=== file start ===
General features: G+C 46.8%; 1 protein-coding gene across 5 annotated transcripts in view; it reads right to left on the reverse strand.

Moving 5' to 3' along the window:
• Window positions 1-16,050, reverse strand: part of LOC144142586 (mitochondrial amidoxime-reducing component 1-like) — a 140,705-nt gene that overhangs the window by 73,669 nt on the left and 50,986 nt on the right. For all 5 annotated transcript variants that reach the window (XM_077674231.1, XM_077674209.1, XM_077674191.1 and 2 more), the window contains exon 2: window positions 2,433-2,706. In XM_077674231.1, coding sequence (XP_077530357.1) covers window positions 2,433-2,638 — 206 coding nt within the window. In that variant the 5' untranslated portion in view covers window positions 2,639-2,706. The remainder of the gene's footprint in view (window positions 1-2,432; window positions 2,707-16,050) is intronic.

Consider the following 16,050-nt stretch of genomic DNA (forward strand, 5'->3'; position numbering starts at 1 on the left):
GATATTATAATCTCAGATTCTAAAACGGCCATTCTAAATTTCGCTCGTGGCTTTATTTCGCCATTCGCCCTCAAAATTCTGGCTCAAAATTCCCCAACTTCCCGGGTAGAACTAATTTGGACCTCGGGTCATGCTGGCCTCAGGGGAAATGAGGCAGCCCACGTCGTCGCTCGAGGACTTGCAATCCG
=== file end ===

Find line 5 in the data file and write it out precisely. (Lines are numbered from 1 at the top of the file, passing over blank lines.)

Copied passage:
GATATTATAATCTCAGATTCTAAAACGGCCATTCTAAATTTCGCTCGTGGCTTTATTTCGCCATTCGCCCTCAAAATTCTGGCTCAAAATTCCCCAACTTCCCGGGTAGAACTAATTTGGACCTCGGGTCATGCTGGCCTCAGGGGAAATGAGGCAGCCCACGTCGTCGCTCGAGGACTTGCAATCCG